motion were very scanty in those days, and it took a 
week or more to get rid of all the boys, and as much 
to collect them again. " A sort of saturnalia," writes 
an old pupil in his reminiscences, " followed the 
speeches" (they were then held in June, at the end 
of the half year). " The last few days of the half- 
year were spent in all kinds of riotous excesses. Xo 
lessons were expected to be done, excepting after a 
manner chosen by the boys that is to say, anyhow ; 
and half the windows of the school were broken, to be 
paid for by the parents, for the benefit of the Rugby 
glaziers. Then the closing scene may scarcely be 
credible. What is called a feast, or supper, was given 
at each boarding-house, and punch ad libitum was the 
order of the night." 

It is never safe to omit the necessary grain of salt 
in reading an old boy's account of his deeds at school, 
especially if they tend to establishing his character as 
a "wild young spark": the same writer, at any rate, 
met with his reward often enough to have his mind 


CHAP. I] HISTORY Thomas James 

impressed with the fact that James, "although a small 
man, had a very powerful arm " ; but the nature and 
extent of the discipline maintained is made clear 
enough, and the difficulty of establishing even as 
much as this is shown by the rebellions which occurred 
on three successive occasions at the end of the century. 
The only one of these of which an account has been 
handed down took place under James's successor, and 
will be described in its place, but one of the two which 
James had to deal with was serious enough to provoke 
a special meeting of the Trustees (Nov., 1786), at which 
they expressed their unanimous determination to 
support the head master's authority, and their hope 
that he would not hesitate to expel every boy who 
should presume to dispute it. 

Sixteen years of such labour, lightened only by the 
half yearly holiday of one month (cut short by the 
period during which the boys gradually dispersed) 
were as much as James's health could stand : his 
nimbleness of wit, energy, and determination, were 
combined with a highly-strung nervous system which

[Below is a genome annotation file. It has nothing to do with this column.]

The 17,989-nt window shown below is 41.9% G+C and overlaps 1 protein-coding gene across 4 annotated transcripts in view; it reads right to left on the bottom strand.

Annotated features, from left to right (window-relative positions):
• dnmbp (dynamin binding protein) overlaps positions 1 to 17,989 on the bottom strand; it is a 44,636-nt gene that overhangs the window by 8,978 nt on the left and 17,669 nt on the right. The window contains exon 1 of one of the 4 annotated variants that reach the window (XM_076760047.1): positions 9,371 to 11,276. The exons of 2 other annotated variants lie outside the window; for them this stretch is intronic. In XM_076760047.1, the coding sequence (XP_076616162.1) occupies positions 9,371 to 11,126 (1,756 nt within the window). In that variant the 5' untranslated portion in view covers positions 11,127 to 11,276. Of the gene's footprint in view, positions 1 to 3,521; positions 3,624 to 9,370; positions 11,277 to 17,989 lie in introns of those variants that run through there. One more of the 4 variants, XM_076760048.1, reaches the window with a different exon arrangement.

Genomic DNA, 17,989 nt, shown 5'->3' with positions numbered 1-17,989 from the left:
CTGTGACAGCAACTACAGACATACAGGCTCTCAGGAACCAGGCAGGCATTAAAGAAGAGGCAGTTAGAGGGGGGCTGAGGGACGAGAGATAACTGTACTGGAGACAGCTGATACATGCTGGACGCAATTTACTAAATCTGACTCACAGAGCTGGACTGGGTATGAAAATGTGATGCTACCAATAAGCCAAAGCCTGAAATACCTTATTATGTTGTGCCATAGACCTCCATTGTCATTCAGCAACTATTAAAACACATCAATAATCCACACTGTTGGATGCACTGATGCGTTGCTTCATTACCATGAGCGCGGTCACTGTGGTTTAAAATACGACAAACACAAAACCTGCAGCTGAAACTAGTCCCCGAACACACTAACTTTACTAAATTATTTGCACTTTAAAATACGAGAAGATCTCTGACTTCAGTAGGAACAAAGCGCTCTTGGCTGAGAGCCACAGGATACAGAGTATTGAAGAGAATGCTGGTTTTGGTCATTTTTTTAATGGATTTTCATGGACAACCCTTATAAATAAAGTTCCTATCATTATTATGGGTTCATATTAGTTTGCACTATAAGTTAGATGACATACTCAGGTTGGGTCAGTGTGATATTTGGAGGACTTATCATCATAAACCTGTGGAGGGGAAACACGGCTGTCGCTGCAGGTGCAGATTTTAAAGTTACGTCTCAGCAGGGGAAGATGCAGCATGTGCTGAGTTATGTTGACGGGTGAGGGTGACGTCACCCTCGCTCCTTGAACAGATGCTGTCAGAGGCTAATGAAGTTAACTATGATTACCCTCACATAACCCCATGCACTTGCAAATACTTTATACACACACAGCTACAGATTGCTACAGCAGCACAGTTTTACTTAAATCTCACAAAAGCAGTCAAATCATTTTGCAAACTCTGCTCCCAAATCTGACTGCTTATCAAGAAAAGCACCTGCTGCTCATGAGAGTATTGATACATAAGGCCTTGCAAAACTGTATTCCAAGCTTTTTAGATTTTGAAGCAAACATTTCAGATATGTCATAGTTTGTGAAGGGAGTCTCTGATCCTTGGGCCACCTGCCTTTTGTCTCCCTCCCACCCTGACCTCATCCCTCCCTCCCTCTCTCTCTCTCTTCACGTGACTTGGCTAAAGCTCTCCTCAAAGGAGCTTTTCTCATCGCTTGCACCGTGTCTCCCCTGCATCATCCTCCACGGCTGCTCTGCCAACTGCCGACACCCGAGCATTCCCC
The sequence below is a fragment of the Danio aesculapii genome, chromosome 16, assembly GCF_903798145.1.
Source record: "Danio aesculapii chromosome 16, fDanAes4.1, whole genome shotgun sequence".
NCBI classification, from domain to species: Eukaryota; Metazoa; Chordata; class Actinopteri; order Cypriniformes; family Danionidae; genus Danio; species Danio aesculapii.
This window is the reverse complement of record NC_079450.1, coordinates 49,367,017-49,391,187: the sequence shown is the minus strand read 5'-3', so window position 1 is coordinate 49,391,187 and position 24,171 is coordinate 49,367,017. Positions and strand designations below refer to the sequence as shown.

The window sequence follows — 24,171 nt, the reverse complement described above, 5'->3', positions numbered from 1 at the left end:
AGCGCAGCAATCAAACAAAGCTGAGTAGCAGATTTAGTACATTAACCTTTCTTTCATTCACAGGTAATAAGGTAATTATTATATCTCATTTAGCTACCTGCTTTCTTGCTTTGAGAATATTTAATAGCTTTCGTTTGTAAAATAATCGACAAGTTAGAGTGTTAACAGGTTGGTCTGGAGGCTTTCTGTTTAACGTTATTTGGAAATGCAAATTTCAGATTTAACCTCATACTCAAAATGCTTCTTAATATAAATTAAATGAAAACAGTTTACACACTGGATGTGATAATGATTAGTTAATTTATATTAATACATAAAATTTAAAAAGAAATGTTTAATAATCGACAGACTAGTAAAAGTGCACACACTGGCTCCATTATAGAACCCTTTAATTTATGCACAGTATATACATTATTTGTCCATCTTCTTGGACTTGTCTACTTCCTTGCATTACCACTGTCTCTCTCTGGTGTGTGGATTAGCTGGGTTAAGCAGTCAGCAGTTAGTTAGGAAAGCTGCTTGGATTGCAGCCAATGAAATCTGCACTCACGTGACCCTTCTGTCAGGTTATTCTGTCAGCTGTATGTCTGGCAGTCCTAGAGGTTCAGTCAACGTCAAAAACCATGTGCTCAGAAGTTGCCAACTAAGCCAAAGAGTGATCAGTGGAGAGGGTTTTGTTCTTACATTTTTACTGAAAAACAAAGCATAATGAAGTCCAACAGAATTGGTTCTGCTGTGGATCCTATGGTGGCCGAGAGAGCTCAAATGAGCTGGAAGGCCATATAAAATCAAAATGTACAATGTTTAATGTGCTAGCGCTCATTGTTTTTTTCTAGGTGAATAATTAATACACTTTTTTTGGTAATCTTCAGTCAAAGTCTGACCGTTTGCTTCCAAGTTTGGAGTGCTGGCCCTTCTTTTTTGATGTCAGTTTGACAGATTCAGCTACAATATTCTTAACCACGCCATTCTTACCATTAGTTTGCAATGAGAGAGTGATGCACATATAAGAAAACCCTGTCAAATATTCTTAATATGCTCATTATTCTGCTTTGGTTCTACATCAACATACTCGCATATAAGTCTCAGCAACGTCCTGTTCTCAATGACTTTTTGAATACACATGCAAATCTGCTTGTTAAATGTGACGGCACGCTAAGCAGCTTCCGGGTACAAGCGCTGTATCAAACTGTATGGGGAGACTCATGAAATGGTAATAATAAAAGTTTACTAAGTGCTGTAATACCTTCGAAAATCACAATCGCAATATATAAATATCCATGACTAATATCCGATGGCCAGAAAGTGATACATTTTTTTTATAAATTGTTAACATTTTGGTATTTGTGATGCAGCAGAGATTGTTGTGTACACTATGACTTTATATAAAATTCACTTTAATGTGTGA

gave way before the strain, and in 1794 he resigned. 
Soon afterwards he was made a prebendary of 
Worcester cathedral : he recovered his health and 
spirits, but died in 1804, in his fifty-sixth year. He 
was buried at Worcester, but a monument (vide p. 122) 
was erected to him in the school chapel when it was 
built, and the surplus of the money collected among 
his old pupils for the purpose was used to found a 
prize for Greek verse, a subject which he introduced 
into the school curriculum. 


Henry Ingles RUGBY [CHAP. I 

James was succeeded by another Etonian and 
Fellow of King's, Henry Ingles, who well sustained 
the credit of the school during his twelve years of 
mastership. The numbers indeed fell by about fifty, 
but numbers are not always a sure indication of the 
efficiency of a school. He was a gloomy man, sad- 
dened by a terrible shock he had received when he had 
suddenly and unexpectedly met men carrying home 
the body of his eldest son, who had been accidentally 
drowned : it is related of him that, when one of the 
masters told him of the victory of Trafalgar, and 
added, " But I am sorry to say, sir, Lord Nelson is 
dead," he replied, "And I wish I were dead also." He 
made few changes in the school, but it is worth re- 
membering that he abolished the Christmas present 
guinea, and introduced the system of having outside 
examiners for the exhibitions. He also attempted to 
make arrangements for every boy to have a separate 
study (the study system had been introduced by his 
predecessor), and it is noticeable that he thought the 
care of a boarding-house " incompatible with the 
general duties of the school," and wished to reduce 
the numbers in the School House (then only twenty- 
two) to six or seven ; doubtless, too, he took his share 
in furthering the great re-building scheme carried out 
under his successor, but his reign is chiefly marked by 
the great rebellion of 1797. It took place in November, 
a month which James, too, had found a rebellious one, 
probably owing to the excitement of the great horse 
fair which was held then. The " Black Tiger," as 
Ingles was significantly called, was walking down the 


CHAP. I] HISTORY The Rebellion 

town one day when he heard sounds of firing as he 
passed Gascoigne's, one of the " dames' houses " ; he 
walked into the yard and found a boy named Astley 
amusing himself by firing cork bullets at the study- 
windows. He asked him where he got the gunpowder, 
and Astley gave the name of a grocer called Rowell : 
but Rowell, who had entered the powder in his books 
as tea, denied the charge, and the head master, setting 
greater value on his word than on that of the boy, 
flogged Astley as a liar. Not unnaturally the School 
was very much incensed, and wreaked its vengeance 
on Rowell's windows, whereupon Dr. Ingles gave 
out that the damage should be paid for by the Fifth 
and Sixth Forms. A round robin was drawn up in